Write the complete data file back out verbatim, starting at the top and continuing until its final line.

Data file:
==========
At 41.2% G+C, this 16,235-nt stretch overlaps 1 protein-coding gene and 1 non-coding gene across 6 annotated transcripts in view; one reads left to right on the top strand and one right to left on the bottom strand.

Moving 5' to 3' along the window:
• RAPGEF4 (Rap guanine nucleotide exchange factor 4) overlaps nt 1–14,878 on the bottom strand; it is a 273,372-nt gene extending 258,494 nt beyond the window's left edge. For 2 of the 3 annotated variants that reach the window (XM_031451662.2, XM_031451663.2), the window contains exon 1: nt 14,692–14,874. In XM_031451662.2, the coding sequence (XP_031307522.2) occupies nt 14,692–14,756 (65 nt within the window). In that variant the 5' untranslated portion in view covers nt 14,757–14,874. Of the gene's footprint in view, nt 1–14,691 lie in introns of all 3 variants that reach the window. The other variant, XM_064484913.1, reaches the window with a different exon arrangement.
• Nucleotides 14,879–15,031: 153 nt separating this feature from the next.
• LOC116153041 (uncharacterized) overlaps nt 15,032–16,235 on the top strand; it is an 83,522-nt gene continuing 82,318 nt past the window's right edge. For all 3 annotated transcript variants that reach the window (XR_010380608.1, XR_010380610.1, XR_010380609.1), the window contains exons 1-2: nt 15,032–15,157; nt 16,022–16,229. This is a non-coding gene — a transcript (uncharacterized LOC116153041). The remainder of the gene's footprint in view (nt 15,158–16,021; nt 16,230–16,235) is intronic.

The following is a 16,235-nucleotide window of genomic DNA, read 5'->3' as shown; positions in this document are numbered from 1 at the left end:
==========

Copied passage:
At 41.2% G+C, this 16,235-nt stretch overlaps 1 protein-coding gene and 1 non-coding gene across 6 annotated transcripts in view; one reads left to right on the top strand and one right to left on the bottom strand.

Moving 5' to 3' along the window:
• RAPGEF4 (Rap guanine nucleotide exchange factor 4) overlaps nt 1–14,878 on the bottom strand; it is a 273,372-nt gene extending 258,494 nt beyond the window's left edge. For 2 of the 3 annotated variants that reach the window (XM_031451662.2, XM_031451663.2), the window contains exon 1: nt 14,692–14,874. In XM_031451662.2, the coding sequence (XP_031307522.2) occupies nt 14,692–14,756 (65 nt within the window). In that variant the 5' untranslated portion in view covers nt 14,757–14,874. Of the gene's footprint in view, nt 1–14,691 lie in introns of all 3 variants that reach the window. The other variant, XM_064484913.1, reaches the window with a different exon arrangement.
• Nucleotides 14,879–15,031: 153 nt separating this feature from the next.
• LOC116153041 (uncharacterized) overlaps nt 15,032–16,235 on the top strand; it is an 83,522-nt gene continuing 82,318 nt past the window's right edge. For all 3 annotated transcript variants that reach the window (XR_010380608.1, XR_010380610.1, XR_010380609.1), the window contains exons 1-2: nt 15,032–15,157; nt 16,022–16,229. This is a non-coding gene — a transcript (uncharacterized LOC116153041). The remainder of the gene's footprint in view (nt 15,158–16,021; nt 16,230–16,235) is intronic.

The following is a 16,235-nucleotide window of genomic DNA, read 5'->3' as shown; positions in this document are numbered from 1 at the left end: